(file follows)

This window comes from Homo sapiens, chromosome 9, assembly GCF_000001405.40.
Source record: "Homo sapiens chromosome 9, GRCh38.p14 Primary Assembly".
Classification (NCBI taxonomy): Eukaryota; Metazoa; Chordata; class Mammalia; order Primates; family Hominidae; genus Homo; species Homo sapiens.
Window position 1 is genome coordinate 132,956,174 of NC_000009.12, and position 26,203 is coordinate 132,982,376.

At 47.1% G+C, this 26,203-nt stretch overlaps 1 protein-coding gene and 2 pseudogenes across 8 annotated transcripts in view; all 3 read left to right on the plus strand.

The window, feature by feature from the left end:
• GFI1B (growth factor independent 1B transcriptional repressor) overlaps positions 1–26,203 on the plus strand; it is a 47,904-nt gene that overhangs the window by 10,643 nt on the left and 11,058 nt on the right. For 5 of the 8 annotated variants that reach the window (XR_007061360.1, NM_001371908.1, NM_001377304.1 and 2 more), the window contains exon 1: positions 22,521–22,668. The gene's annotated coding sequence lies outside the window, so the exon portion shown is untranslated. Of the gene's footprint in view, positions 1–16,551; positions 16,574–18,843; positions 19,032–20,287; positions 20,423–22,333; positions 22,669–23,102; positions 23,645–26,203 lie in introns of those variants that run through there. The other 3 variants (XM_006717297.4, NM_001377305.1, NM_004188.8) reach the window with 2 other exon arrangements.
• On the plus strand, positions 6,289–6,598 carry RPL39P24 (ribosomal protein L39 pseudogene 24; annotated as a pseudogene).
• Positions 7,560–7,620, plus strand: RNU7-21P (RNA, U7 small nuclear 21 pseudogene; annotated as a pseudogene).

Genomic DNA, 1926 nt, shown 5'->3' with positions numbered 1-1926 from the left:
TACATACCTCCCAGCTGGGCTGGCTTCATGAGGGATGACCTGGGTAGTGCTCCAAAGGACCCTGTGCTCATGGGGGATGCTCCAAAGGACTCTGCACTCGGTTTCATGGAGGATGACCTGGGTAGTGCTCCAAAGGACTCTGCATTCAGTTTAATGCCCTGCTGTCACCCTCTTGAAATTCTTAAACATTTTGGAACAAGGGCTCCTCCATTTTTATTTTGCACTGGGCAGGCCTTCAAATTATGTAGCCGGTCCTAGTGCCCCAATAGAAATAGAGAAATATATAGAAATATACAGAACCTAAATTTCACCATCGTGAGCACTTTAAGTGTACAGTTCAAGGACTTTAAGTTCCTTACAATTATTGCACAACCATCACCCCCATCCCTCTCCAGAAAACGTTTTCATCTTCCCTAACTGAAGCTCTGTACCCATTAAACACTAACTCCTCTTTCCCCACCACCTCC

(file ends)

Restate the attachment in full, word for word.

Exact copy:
This window comes from Homo sapiens, chromosome 9, assembly GCF_000001405.40.
Source record: "Homo sapiens chromosome 9, GRCh38.p14 Primary Assembly".
Classification (NCBI taxonomy): Eukaryota; Metazoa; Chordata; class Mammalia; order Primates; family Hominidae; genus Homo; species Homo sapiens.
Window position 1 is genome coordinate 132,956,174 of NC_000009.12, and position 26,203 is coordinate 132,982,376.

At 47.1% G+C, this 26,203-nt stretch overlaps 1 protein-coding gene and 2 pseudogenes across 8 annotated transcripts in view; all 3 read left to right on the plus strand.

The window, feature by feature from the left end:
• GFI1B (growth factor independent 1B transcriptional repressor) overlaps positions 1–26,203 on the plus strand; it is a 47,904-nt gene that overhangs the window by 10,643 nt on the left and 11,058 nt on the right. For 5 of the 8 annotated variants that reach the window (XR_007061360.1, NM_001371908.1, NM_001377304.1 and 2 more), the window contains exon 1: positions 22,521–22,668. The gene's annotated coding sequence lies outside the window, so the exon portion shown is untranslated. Of the gene's footprint in view, positions 1–16,551; positions 16,574–18,843; positions 19,032–20,287; positions 20,423–22,333; positions 22,669–23,102; positions 23,645–26,203 lie in introns of those variants that run through there. The other 3 variants (XM_006717297.4, NM_001377305.1, NM_004188.8) reach the window with 2 other exon arrangements.
• On the plus strand, positions 6,289–6,598 carry RPL39P24 (ribosomal protein L39 pseudogene 24; annotated as a pseudogene).
• Positions 7,560–7,620, plus strand: RNU7-21P (RNA, U7 small nuclear 21 pseudogene; annotated as a pseudogene).

Genomic DNA, 1926 nt, shown 5'->3' with positions numbered 1-1926 from the left:
TACATACCTCCCAGCTGGGCTGGCTTCATGAGGGATGACCTGGGTAGTGCTCCAAAGGACCCTGTGCTCATGGGGGATGCTCCAAAGGACTCTGCACTCGGTTTCATGGAGGATGACCTGGGTAGTGCTCCAAAGGACTCTGCATTCAGTTTAATGCCCTGCTGTCACCCTCTTGAAATTCTTAAACATTTTGGAACAAGGGCTCCTCCATTTTTATTTTGCACTGGGCAGGCCTTCAAATTATGTAGCCGGTCCTAGTGCCCCAATAGAAATAGAGAAATATATAGAAATATACAGAACCTAAATTTCACCATCGTGAGCACTTTAAGTGTACAGTTCAAGGACTTTAAGTTCCTTACAATTATTGCACAACCATCACCCCCATCCCTCTCCAGAAAACGTTTTCATCTTCCCTAACTGAAGCTCTGTACCCATTAAACACTAACTCCTCTTTCCCCACCACCTCC